And I’ll add that his podcasting output may dwarf his blogging in volume, but, besides the fact I don’t listen to podcasts much, I don’t think they really compare, mostly because podcasts lack the reference aspect of his Mac OS X masterpieces due to the inherent limitations of podcasts (not indexed, hard to link to a specific part, not possible to listen in every context, etc.). But, ultimately, it was his call; as someone, if I remember well, commented on the video of this (the actual video has since gone the way of the dodo): “Dear John, no pressure. Love, the Internet”. Let us not mourn, but rather celebrate, from the Mac OS X developer preview write-ups to the Mac OS X 10.10 Yosemite review, the magnum opus he brought to the world. Thank you, Mr. Siracusa.

Unconventional iOS app extension idea: internal thumbnail generator

The arrival (along with similar features) of extensions in iOS 8, even if it does not solve all problems with the platform’s inclusiveness, represents a sea change in what is possible for third-party developers with iOS, enabling many previously unviable apps such as Transmit iOS. But, even with the ostensibly specific scenarios (document provider extensions, share extensions, etc.) app extensions are allowed to hook themselves to, I feel we have only barely begun to realize the potential of extensions. Today I would like to present a less expected problem extensions could solve: fail-safe thumbnail generation.

The problem is one we encountered back in the day when developing CineXPlayer. I describe the use case in a radar (rdar://problem/9115604), but the tl;dr version is we wanted to generate thumbnails for the videos the user loaded in the app, and were afraid of crashing at launch as a result of doing this processing (likely resulting in the user leaving a one-star “review”), so we wanted to do so in a separate process to preserve the app, but the sandbox on iOS does not allow it.

But now in iOS 8 there may be a way to use extensions to get the same result. Remember that extensions are run in their own process, separate from both the host app process and the containing app process; so the idea would be to embed an action extension for a custom type of content that in practice only our app provides, make the videos loaded in the app provided under that type to extensions, and use the ability of action extensions to send back content to the host to send back the generated thumbnail; if our code crashes while generating the thumbnail, we only lose the extension process, and the app remains fine.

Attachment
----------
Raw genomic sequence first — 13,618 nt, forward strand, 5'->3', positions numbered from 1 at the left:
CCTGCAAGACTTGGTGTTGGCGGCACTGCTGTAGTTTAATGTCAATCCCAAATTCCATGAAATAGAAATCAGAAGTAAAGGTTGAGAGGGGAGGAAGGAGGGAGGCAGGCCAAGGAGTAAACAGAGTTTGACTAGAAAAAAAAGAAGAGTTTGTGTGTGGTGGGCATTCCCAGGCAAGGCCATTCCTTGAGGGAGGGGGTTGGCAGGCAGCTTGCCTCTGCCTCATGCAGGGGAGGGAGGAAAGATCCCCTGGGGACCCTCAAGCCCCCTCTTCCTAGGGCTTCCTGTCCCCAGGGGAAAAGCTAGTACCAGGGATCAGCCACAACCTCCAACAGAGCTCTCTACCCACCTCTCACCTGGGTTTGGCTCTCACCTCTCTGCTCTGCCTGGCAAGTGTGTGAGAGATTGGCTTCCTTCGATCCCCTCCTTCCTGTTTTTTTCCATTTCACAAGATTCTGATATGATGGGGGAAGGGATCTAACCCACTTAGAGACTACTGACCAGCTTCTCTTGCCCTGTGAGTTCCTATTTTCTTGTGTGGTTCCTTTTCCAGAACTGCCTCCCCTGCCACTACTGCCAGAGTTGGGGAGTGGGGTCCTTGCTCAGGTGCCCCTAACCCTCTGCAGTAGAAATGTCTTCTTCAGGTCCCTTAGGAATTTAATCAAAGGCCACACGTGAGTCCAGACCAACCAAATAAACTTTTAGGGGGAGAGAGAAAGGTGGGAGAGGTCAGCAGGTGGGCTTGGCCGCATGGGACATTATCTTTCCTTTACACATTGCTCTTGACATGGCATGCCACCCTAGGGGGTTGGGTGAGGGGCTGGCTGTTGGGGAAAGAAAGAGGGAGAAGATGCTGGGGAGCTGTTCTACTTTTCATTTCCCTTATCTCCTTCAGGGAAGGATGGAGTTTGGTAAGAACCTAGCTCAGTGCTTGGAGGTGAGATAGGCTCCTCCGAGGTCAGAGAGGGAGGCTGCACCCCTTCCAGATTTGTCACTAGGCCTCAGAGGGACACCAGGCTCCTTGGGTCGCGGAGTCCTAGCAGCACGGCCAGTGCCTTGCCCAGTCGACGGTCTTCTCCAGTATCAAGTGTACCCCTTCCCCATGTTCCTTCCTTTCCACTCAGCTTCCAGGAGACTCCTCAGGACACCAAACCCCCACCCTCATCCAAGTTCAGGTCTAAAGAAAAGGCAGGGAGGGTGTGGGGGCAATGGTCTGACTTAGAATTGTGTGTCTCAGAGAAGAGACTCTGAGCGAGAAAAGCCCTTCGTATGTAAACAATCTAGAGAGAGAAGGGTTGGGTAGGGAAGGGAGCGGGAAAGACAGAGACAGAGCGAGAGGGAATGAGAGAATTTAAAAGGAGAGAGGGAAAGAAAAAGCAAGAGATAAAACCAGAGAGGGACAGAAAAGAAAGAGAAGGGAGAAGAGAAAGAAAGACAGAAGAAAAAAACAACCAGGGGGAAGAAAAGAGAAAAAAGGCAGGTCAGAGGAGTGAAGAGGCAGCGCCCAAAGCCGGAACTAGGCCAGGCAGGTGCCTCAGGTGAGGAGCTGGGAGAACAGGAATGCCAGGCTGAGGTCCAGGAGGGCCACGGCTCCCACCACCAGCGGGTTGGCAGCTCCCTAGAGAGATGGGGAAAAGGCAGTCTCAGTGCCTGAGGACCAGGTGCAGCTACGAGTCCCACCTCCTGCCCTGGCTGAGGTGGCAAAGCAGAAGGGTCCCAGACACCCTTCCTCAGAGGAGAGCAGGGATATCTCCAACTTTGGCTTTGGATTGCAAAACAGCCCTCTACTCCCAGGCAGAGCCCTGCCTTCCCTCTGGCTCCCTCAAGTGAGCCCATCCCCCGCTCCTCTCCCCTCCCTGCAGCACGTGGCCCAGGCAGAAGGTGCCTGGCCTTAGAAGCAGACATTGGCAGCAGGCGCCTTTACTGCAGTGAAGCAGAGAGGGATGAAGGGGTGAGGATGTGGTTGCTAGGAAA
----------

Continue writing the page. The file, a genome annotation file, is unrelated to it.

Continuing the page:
This would not be ideal, of course, as the user would have to perform an explicit action on each and every file (I haven’t checked to see whether there would be sneaky ways to process all files with one extension invocation), but I think it would be worth trying if I were still working on CineXPlayer; and if after deployment Apple eventually wises up to it, well, I would answer them that it’s only up to them to provide better ways to solve this issue.

MPW on Mac OS X

From Steven Troughton-Smith (via both Michael Tsai and John Gruber) comes the news of an MPW compatibility layer project and how to use it to build code targeting Classic Mac OS and even Carbonized code from a Mac OS X host, including Yosemite (10.10). This is quite clever, and awesome news, as doing so was becoming more and more complicated, and in practice required keeping one ore more old Macs around.

Back in the days of Mac OS X 10.2-10.4, I toyed with backporting some of my programming projects, originally developed in Carbon with Project Builder, to MacOS 9, and downloaded MPW (since it was free, and CodeWarrior was not) to do so. The Macintosh Programmer’s Workshop was Apple’s own development environment for developing Mac apps, tracing its lineage from the Lisa Programmer’s Workshop, which was originally the only way to develop Mac apps (yes, in 1984 you could not develop Mac software on the Mac itself). If I recall correctly, Apple originally had MPW for sale, before they made it free when it could no longer compete with CodeWarrior. You can still find elements from MPW in the form of a few tools in today’s Xcode — mostly Rez, DeRez, GetFileInfo and SetFile. As a result, I do have some advice when backporting code from Mac OS X to MacOS 9 (and possibly earlier, as Steven demonstrated).

First, you of course have to forget about Objective-C, forget about any modern Carbon (e.g. HIObject, though the Carbon Event Manager is OK), forget about Quartz (hello QuickDraw), forget about most of Unix, though if I recall correctly the C standard library included with MPW (whose name escapes me at the moment) does have some support beside the standard C library, such as open(), read(), write() and close(). Don’t even think about preemptive threads (or at least, ones you would want to use). In fact, depending on how far back you want to go, you may not have support for what you would not even consider niceties, but were actually nicer than what came before; for instance, before Carbon, a Mac app would call WaitNextEvent() in a loop to sleep until the next event that needed processing, and then the app would have to manually dispatch it to the right target, including switching on the event type, performing hit testing, etc.: no callback-based event handing! But WaitNextEvent() itself did not appear until System 7, if I recall correctly, so if you want to target System 6 and earlier, you have to poll for events while remembering to yield processing time from time to time to drivers, to QuickTime (if you were using it), etc. The same way, if you want to target anything before MacOS 8 you cannot use Navigation Services and instead have to get yourself acquainted with the Standard File Package… FSRefs are not usable before MacOS 9, as another example.